Crytek is currently calling on fellow developers to create software that will allow a game engine to render cities using freely available (open) street data. The call is part of a Digital Innovation Contest provided by IC tomorrow that includes challenges presented by Intel, Sony Computer entertainment Europe, Google and Pinewood Studios.
According to Crytek, content and worlds generated algorithmically rather than manually are much cheaper and more efficient to scale than manually hand-crafted versions. One of the long-term goals in the gaming industry is to have procedurally generated content and open-world environments within a game, especially titles that are based on real-world geography.
By using pre-generated content based on open data, studios are not spending their financial resources on "re-building" virtual items and environments, and can allocate that paid manpower on other features, thus speeding up the overall development window. The way to make this happen could be by using open street map data as a source material, and that's where this challenge comes in.
"The heart of this challenge is to progress the objective of generating CG game worlds from open street map data in a game engine," the company states. "This could provide game developers with the chance to create even larger worlds more quickly, and at a lower cost. Whilst open street map data is not at all detailed enough for many gaming applications, it could provide a starting point for procedurally generated content."
"This challenge therefore seeks innovative digital applications that can help to more easily render open street map data in a game engine," Crytek adds. A successful solution will be able to help integrate open street map data with existing games engines like Crytek's own CryENGINE 3 Sandbox. The solution should also have the ability to access www.openstreetmap.org and/or www.skobbler.co.uk.
"Why do we have to use people to make a city when there's consistent open source street data out there which is very detailed, it's got buildings, lights, it's got streets – material data. Why can't we just press a button and instantly see that?" said Crytek’s technical director of R&D, Jake Turner.
Crytek is seeking technical solutions that are non-gaming applications, the company said. Any size of open street map data can be considered, and any geographical location can be considered. The solution will likely be trialed by Crytek for three months, and could possibly have the opportunity for an even larger exposure to other engine providers.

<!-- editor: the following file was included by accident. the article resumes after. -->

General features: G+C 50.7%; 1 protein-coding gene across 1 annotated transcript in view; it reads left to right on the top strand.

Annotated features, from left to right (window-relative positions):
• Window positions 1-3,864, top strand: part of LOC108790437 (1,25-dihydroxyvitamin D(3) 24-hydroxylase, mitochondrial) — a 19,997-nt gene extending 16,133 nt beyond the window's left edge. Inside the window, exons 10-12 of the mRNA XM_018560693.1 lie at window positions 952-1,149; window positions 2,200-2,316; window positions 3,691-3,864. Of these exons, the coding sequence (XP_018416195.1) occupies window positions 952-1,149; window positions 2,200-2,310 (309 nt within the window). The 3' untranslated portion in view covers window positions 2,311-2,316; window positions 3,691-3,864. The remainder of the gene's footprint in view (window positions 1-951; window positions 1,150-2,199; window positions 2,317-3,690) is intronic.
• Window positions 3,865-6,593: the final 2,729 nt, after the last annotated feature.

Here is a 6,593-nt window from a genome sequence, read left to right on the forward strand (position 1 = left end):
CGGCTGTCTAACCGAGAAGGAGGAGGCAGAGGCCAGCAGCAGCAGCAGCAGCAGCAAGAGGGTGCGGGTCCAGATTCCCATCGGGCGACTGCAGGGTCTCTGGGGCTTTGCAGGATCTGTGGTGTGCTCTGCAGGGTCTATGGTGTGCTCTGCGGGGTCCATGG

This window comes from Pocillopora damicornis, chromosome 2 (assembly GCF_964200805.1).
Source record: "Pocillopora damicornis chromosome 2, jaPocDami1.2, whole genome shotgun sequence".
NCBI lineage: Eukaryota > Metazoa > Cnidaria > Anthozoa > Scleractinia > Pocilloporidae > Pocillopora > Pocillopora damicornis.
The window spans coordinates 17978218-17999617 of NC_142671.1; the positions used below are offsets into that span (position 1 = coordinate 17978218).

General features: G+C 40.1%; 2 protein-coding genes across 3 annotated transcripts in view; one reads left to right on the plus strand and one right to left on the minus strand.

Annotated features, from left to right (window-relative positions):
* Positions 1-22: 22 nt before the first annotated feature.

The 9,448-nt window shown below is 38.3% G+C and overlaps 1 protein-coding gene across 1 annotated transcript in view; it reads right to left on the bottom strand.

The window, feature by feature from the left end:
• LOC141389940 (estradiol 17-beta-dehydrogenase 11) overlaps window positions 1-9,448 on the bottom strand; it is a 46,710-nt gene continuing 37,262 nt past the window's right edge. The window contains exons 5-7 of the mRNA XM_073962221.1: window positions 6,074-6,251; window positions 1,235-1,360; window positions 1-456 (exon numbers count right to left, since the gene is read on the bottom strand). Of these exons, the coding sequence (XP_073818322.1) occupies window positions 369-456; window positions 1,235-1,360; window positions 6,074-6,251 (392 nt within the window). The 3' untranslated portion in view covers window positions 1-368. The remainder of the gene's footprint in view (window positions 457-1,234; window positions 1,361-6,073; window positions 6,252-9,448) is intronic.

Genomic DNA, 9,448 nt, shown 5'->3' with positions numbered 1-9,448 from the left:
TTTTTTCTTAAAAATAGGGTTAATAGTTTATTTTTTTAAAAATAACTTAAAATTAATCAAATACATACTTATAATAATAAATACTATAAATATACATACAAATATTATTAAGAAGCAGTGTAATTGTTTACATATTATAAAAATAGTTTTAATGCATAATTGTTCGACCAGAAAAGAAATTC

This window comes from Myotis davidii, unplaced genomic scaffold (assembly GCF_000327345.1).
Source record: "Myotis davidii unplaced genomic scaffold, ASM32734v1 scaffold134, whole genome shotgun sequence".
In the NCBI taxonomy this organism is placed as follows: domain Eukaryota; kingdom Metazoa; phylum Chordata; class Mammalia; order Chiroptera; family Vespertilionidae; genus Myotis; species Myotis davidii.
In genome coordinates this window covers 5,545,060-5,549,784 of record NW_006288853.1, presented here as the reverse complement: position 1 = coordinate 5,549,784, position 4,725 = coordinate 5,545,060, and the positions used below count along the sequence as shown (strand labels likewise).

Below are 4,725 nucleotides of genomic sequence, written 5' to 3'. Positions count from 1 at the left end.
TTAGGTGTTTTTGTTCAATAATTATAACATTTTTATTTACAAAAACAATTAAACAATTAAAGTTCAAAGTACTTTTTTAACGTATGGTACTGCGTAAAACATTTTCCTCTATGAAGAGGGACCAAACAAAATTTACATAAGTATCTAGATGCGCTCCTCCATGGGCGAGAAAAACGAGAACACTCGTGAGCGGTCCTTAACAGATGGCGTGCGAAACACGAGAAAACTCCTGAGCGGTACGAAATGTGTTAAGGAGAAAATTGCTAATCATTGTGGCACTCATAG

For more information about the Digital Innovation Contest, head here.
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One side of me says ya cool, can you image a zombie invasion in your home town, or <insert game here> in your home town etc. But the realistic side of me sees nothing but down side.
People planning their massacures in a video game then doing it for real. Or their bombings, or their ....you get the idea.
Dont we already have enough people blaming video games for things like real life shootings. This really is a whole can of worms you dont want to open.
whether they play games of whatever kind or not. Real difference in the US is
the easy access to weapons combined with (I suspect) the greater degree of
potential alienation & lack of support some people feel at key points in their life,
especially when they're young (peer pressure, political correctness, dislike by
others of alternative dress styles such as goth, etc.)
When it comes to games, the only downside of basing games on real-life data
I can see is that a lot of real-life places are kinda boring, whereas created
environments can be anything one cares to imagine. I understand the cost
saving argument, but would that really lead to cheaper game prices? I highly
doubt it, though if the saved were used to improve the 3D engine and do
more debugging before launch then that'd be a positive.
I would go ahead and work on this if I had time off from my own phd but well. Hope someone comes up with a solution well enough. We'll see in next year's SIGGRAPH I suppose.